a. Chemical Basis. Xylitol, a meso-pentitol, has little structural similarity to sucrose, but they have been reported to taste almost equally swket on a weight basis (Gutschmidt and Ordynsky, 1961; Yamaguchi et al., 1970a; Hyvonen et al., 1977).

    Qualitatively the sweetness of xylitol tended to fall near that of fructose and glucose in a three-dimensional space by a multidimensional scaling procedure (Schiffman et al., 1979).

    In assessing the sweetness of several pentitols, Lindley et al. (1976) found that xylitol was much sweeter than the stereoisomers, L-( -)-arabitol and ribitol. On the basis of molecular models the oxygen-oxygen distances between all four pairs of oxygen atoms of xylitol in a planar zigzag conformation is 2.9-3.0 A, which is ideal for eliciting sweetness according to the AH, B theory (Shallen- berger and Acree, 1967). A strong IR absorption peak at 3440 cm- suggests that the nonbonded hydroxyl groups must cause the intense sweetness of xylitol, whereas the intramolecular hydrogen bonding reduces the sweetness of ribitol and arabitol (Lindley et al., 1976).

    b. Relative Sweetness. Relative sweetness of a sweet-tasting compound is determined as the relation of the concentrations needed to evoke the same sweet- ness perception. Sucrose has mainly been used as the reference. The relative sweetness is dependent on concentration. The relative sweetness of xylitol was found to increase from 86 to 115 as concentration increased from 1 to 20% (Gutschmidt and Ordynsky, 1961). According to Yamaguchi et al. (1970a), the change was from 96 to 118, when concentration increased from 2.5 to 30%. According to Hyvonen et al. (1977), the relative sweetness values of xylitol solutions tasted at room temperature varied from 103 to 115 as compared to 5-20% sucrose references.

    The sweetness of xylitol was thought to be largely invariant with temperature, since as a sugar alcohol it does not undergo mutarotation in solution (Fratzke and Reilly, 1977). However, this proved incorrect. The relative sweetness of xylitol decreased significantly, for instance, from 103 to 78, when a 5% sucrose refer- ence was used and when the temperature changed from 5 to 50C (Hyvonen et al., 1977).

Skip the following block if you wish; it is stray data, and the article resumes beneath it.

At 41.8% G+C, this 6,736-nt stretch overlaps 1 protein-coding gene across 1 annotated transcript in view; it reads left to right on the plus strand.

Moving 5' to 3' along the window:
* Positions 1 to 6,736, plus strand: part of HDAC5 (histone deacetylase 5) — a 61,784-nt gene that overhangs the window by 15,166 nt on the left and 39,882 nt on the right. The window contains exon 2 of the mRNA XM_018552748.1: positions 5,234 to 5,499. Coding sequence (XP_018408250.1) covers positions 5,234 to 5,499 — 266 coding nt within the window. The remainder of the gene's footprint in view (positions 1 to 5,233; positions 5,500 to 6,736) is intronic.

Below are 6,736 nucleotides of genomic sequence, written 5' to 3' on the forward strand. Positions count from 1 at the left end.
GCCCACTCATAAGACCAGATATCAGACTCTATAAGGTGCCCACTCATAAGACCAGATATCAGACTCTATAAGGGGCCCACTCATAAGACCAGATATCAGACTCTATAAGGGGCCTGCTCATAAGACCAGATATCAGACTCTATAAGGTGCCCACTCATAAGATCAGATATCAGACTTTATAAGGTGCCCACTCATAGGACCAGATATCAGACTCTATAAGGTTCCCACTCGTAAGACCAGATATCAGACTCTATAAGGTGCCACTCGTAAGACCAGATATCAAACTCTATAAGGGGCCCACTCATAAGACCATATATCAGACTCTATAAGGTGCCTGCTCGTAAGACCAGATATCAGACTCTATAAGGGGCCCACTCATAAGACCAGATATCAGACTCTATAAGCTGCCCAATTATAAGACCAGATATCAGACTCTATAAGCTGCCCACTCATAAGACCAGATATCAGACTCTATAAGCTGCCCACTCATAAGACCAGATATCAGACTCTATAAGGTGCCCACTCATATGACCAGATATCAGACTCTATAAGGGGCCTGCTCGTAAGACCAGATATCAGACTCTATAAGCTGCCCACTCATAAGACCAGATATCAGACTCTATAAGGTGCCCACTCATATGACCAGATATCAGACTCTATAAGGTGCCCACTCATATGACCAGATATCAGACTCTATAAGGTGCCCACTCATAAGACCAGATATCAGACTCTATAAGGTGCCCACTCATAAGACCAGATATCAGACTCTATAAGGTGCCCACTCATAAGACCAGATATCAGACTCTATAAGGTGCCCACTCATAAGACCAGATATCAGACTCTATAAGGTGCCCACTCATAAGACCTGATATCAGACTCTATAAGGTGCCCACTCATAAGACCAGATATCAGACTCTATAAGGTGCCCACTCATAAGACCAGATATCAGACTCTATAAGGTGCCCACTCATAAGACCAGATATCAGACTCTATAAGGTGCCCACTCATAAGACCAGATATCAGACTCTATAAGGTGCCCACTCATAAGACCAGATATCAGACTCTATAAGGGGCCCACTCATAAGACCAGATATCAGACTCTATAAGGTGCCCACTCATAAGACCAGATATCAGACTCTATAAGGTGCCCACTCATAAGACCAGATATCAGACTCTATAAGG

In general the relative sweetness of xylitol was noted to be slightly reduced in acid solutions (Hyvonen et al., 1978a). In 0.0175% o-phosphoric acid solution the relative sweetness of xylitol was exceptional. This acid caused a significant reduction (from 103 to 97) in the sweetness of xylitol at refrigerator temperature, and at hot drink temperature the sweetness was significantly higher in the phos- phoric acid solution (87) than in the corresponding water solution (80) (Table IV) .

    c . Synergistic Effects in Xylitol-Containing Mixtures. Synergism is in- ferred when the sweetness of a mixture of sweeteners is greater than the sum of the sweetnesses of its components. Synergistic effects have been noted especially in the mixtures of sweeteners with greatly diverging chemical structures and dissimilar relative sweetnesses.

    Weickmann et al. (1969) suggested that synergism is at its maximum when the components of a mixture contribute about the same amount to the sweetness of a mixture, which applies to xylitol-saccharin mixtures also. Yamaguchi et al. (1970b) also reported synergistic interrelationships in xylitol-saccharin and xy- litol-cyclamate mixtures.


    Temperature ~~

    Acid ( W ) Relative sweetness

    6 t 2C

    23 t 2C

    50 2 3C

    No acid Citric acid (0.01) Citric acid (0.05) Malic acid (0.007) Malic acid (0.035) Phosphoric acid (0.0035) Phosphoric acid (0.0175) No acid Citric acid (0.01) Citric acid (0.05) Malic acid (0.007) Malic acid (0.035) Phosphoric acid (0.0035) Phosphoric acid (0.0175) No acid Citric acid (0.01) Citric acid (0.05) Malic acid (0.007) Malic acid (0.035) Phosphoric acid (0.0035) Phosphoric acid (0.0175)

    103 t 3 100 2 1 102 t 5 105 t 2 102 t 2 104 t 1

    103 t 2 102 2 1 101 2 3 102 t 1 102 t 1 103 t 1 99 2 2 80 2 2 79 ? 4 77 2 2 79 2 3 78 2 2 77 2 4 87 2 1c

    97 t I

    aFrom Hyvonen e t a / . (1978a). Copyright 0 by Forster Publishing, Inc. bDifference significant by t-test at 10% risk level.


    About 5&60% of extra sweetness was noted in aqueous xylitol-saccharin solutions at the predicted isosweetness with a 5% sucrose solution (Hyvonen et al., 1978b). In the corresponding xylitol-cyclamate mixture the degree of syner- gism was 6&66% at the maximum. At the higher sweetness level, at the pre- dicted isosweetness with a 10% sucrose solution, the degree of synergism in the xylitol-cyclamate mixture was still greater, as high as 7 6 9 8 % in the most ideal combination at each of the temperatures 8 , 25, and 50C (Sipila, 1977; Hyvonen and Sipila, 1977). In xylitol-aspartame mixtures the synergism noted was 77% at maximum (Hyvonen, 1981).